- The cost of fuel and purchased power obtained by a public utility must be shown to have been prudently procured at a reasonable cost based on mechanisms available at the time. Prudence inquiries involve a determination of whether the public utility’s management made a reasonable decision in light of the circumstances existing at the time of the decision and the knowledge of such circumstances management had or should have had. Principles of Public Utility Rates, J. Bonbright, p. 33.
- OAC 165:70.
- Ratemakings are prospective only. The rates set today will recover the costs of future service.
- Principles of Public Utility Rates, J. Bonbright, p. 33.
- Weather normalization adjusts electric energy use so it can be compared to electric energy use in multiple years over a longer period of time.
- Principles of Public Utility Rates, J. Bonbright, p. 33.
- OAC 165:5-7-51.
- 17 O.S. §152(B)(1),(2); OAC 165:70-1-5.
- OAC 165:70-5-4; 165:5-7-61.
- OAC 165:70-5-4.
- 74 O.S. §74-18b.
- OAC 165:70-5-4; 165:5-7-61.
- While Title 17 provides for a public hearing before the commissioners and requires the issuance of an order, rate cases are legislative rather than judicial proceedings. Wiley v. Oklahoma Natural Gas, 429 P.2d 957 (Okla. 1967) (stating, “It is universally recognized that the fixing of rate schedules for public utilities is a legislative process, and that a public service regulatory body acts in a legislative capacity in approving rate schedules. It necessarily follows that a rate order is a legislative enactment and not a judgment of the court.”) Because rate making has been designated as a legislative rather than judicial matter, judicial concerns and standards regarding due process notice and hearing requirements are not applicable. Southwestern Bell Telephone Co. v. Oklahoma Corporation Commission, 1994 OK 38, 873 P.2d 1001, 1006-1007; Chickasha Cotton Oil Co. v. Corporation Commission, 562 P.2d 507, 509 (Okla. 1977).
- 17 O.S. §152.
- 17 O.S. 152(B)(3).
- OAC 165:5-7-61.
- 17 O.S. §152(B)(4); OAC 165:70-1-5.
- 17 O.S. §152 (B)(5).
- NERC is a not-for-profit international regulatory authority whose mission is to assure the effective and efficient reduction of risks to the reliability and security of the electric grid. NERC defines a reliable electric system as one that is able to meet the electricity needs of end users. NERC develops and enforces reliability standards, annually assesses seasonal and long‐term reliability, monitors the bulk power system through system awareness and educates, trains and certifies industry personnel. NERC’s area of responsibility spans the continental United States, Canada and the northern portion of Baja California, Mexico. NERC is the Electric Reliability Organization (ERO) for North America, subject to oversight by the Federal Energy Regulatory Commission (FERC) and governmental authorities in Canada. NERC’s jurisdiction includes users, owners and operators of the bulk power system that serves nearly 400 million people.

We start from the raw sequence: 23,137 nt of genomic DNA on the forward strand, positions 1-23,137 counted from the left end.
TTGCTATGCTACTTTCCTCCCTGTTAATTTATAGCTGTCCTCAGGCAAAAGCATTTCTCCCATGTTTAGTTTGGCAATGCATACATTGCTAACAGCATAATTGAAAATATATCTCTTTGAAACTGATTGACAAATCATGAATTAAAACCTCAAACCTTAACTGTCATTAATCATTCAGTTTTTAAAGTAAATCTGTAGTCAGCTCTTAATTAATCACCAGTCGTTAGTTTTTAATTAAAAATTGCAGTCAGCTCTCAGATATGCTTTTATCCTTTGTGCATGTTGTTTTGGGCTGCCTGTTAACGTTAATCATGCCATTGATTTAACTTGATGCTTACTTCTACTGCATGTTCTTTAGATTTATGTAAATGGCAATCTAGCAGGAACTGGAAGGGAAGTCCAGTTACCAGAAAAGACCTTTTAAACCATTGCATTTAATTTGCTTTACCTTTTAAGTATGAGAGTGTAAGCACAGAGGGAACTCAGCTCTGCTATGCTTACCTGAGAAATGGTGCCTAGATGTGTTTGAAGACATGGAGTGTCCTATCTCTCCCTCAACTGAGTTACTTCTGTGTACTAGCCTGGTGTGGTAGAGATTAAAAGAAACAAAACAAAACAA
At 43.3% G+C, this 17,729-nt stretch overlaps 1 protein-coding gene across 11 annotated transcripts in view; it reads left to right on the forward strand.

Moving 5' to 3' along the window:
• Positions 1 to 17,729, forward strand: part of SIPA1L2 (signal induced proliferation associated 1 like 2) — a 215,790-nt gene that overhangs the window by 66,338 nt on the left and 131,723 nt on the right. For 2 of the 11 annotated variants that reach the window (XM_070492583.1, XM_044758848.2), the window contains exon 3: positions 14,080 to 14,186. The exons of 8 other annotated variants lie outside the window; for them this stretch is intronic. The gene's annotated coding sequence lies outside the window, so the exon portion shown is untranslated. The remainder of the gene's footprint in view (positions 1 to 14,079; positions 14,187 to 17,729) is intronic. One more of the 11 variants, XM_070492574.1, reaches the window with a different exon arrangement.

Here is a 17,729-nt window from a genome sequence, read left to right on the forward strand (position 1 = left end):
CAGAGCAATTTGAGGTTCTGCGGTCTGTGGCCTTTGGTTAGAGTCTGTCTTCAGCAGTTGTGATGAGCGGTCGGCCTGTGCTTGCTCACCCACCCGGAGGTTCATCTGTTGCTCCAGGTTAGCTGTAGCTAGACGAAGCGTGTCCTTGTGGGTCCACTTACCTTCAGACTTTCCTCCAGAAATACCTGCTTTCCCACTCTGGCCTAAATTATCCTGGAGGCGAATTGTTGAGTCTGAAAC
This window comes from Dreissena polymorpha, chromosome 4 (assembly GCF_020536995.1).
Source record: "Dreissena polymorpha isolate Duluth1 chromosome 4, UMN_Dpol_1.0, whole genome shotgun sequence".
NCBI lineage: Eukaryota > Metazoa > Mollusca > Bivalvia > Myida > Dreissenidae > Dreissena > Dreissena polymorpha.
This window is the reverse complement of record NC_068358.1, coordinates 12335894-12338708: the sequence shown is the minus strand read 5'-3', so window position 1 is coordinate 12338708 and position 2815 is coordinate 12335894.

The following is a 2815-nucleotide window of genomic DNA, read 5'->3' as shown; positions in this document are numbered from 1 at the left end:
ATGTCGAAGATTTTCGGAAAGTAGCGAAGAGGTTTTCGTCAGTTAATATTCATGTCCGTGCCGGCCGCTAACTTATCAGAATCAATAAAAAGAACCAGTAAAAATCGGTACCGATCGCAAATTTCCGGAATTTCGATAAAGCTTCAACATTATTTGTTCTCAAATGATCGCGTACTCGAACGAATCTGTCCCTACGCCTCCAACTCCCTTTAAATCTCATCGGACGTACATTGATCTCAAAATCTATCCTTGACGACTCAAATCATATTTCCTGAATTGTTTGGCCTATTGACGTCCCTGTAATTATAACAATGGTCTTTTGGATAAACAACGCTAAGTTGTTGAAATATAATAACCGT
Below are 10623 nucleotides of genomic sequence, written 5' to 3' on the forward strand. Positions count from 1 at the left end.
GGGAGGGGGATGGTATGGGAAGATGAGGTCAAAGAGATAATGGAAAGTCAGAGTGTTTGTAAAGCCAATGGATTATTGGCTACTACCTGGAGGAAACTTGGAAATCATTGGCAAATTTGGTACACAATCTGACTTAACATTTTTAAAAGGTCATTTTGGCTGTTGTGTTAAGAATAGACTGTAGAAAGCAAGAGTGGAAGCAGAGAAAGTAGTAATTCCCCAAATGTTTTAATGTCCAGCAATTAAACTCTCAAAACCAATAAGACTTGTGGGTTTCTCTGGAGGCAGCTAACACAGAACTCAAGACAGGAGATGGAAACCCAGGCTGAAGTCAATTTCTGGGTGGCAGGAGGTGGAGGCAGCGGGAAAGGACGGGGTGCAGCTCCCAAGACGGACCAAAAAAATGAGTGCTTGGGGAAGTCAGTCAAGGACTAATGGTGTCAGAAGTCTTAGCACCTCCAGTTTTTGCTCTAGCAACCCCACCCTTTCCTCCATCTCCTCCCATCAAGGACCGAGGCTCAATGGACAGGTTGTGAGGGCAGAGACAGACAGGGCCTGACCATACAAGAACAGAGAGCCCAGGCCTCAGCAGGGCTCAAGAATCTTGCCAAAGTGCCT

- OAC 165:50-1-1.
- 74 O.S. §9070 et seq.
- The act defines “extreme purchase costs” as “expenses incurred for the purchase of fuel, purchased power, natural gas commodity or any combination thereof, whether at spot pricing or index pricing or otherwise with delivery from February 7, 2021 to February 21, 2021.” 74 O.S. §9052(3).
- See, e.g., Order No. 723434 issued in Cause No. PUD 202100076 Application of Public Service Company of Oklahoma for Approval of a Financing Order for the Collection of Increased Costs, Caused by the Extreme Winter Weather and Contained in the Regulatory Asset Authorized by Order No. 717625, Including an Appropriate Carrying Cost, and Such Other Relief as the Commission Deems PSO is Entitled; Order No. 722254 issued in Cause No. PUD 202100072, Application of Oklahoma Gas and Electric Company for a Financing Order Pursuant to the February 2021 Regulated Utility Consumer Protection Act Approving Securitization of
Costs Arising from the Winter Weather Event
of February 2021.
- 74 O.S. §9070 et seq.
Oklahoma Bar Journal – OBJ 93 Vol 5 (May 2022)